Search Results

1 - 2 of 2 items

  • Author: Krzysztof Kowalik x
Clear All Modify Search


Argentopentlandite has been found in samples collected on the dump of the Michael mine, an old silver mine in Zagórze Śląskie in the northern part of the Góry Sowie mountains. Though argentopentlandite is not a very common mineral, it is well known from high-temperature hydrothermal veins and from Ni-Cu deposits hosted in ultramafic rocks also containing platinum-group minerals. The argentopentlandite has been recognized in a sulphide nest in association with pyrrhotite and chalcopyrite in massive barite. In comparison to other occurrences (see Table 2), this mineral is characterized by a low Ni content (ave. 16.02wt% - EDS; 16.43wt% - WDS), a lack of cobalt and a relatively high copper content (ave. 2.13wt% - EDS; 1.55wt% - WDS). Based on these data, it can be concluded that the argentopentlandite, and the associated sulphides, were precipitated from hydrothermal fluids shortly after barite, the major vein constituent. As the optical properties of the argentopentlandite in reflected light are rather similar to those of bornite, it can be overlooked during routine observations. Thus, argentopentlandite or associated ore mineralization may also occur in other barite veins in the area.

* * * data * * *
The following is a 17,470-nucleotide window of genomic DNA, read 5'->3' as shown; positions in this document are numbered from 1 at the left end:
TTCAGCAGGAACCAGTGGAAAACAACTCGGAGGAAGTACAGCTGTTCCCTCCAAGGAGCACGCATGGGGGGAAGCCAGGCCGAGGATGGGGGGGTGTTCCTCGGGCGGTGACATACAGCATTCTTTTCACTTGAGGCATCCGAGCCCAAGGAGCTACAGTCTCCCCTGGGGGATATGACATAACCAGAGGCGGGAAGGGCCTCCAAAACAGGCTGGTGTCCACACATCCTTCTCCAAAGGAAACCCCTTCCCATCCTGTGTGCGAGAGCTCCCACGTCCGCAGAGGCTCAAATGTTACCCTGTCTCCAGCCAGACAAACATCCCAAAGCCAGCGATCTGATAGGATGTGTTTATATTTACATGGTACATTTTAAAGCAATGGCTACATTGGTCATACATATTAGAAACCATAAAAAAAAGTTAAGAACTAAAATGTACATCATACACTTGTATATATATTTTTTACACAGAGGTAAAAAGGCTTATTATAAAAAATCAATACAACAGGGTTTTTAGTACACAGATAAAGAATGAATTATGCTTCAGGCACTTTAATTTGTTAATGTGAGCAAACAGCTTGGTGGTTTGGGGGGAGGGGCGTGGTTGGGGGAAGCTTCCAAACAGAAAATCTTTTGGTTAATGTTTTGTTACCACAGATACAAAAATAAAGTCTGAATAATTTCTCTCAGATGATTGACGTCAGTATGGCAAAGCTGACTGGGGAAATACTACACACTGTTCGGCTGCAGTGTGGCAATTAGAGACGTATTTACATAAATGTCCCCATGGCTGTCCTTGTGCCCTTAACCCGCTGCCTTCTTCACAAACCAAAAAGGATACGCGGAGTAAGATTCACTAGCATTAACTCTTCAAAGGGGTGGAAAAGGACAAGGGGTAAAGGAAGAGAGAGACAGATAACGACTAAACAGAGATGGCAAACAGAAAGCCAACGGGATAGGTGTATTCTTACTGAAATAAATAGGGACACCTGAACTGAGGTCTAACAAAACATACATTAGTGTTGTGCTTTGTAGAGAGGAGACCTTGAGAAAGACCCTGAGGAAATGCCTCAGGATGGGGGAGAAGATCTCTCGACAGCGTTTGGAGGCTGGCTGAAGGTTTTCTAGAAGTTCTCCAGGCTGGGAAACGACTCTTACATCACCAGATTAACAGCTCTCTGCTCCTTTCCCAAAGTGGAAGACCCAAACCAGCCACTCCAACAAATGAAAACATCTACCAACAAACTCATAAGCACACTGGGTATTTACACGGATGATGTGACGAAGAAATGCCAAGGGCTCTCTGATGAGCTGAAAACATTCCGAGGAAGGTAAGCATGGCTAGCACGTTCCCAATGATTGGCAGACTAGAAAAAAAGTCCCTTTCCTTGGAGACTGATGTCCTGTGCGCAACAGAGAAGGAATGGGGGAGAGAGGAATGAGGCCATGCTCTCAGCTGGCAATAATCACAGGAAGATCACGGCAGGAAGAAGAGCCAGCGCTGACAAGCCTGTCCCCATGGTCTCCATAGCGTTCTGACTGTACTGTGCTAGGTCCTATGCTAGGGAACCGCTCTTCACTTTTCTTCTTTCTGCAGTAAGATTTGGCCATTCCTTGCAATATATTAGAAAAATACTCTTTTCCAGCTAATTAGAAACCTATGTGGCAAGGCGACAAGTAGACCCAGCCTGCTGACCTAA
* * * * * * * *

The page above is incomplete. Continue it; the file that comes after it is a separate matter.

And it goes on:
The objective of the research was assessment of the sowing quality of radish seeds with the sowing unit of “MAX PNEUAMTIC” S 156 pneumatic seeder. Tests were carried out on the original laboratory stand. They proved that at the assumed range of the working speed within 2.5 to 4.0 km·h−1 and rotations of the sowing disc between 23 and 37 rot·min−1, the most favourable results concerning precision of seeds spacing in a row were obtained at the speed between 2.5 and 3.0 km·h−1. The increase of the speed above 3.0 km·h−1 caused deterioration of the seeds sowing quality through statistically significant reduction of the single sowing participation and the increase of the empty sowings participation.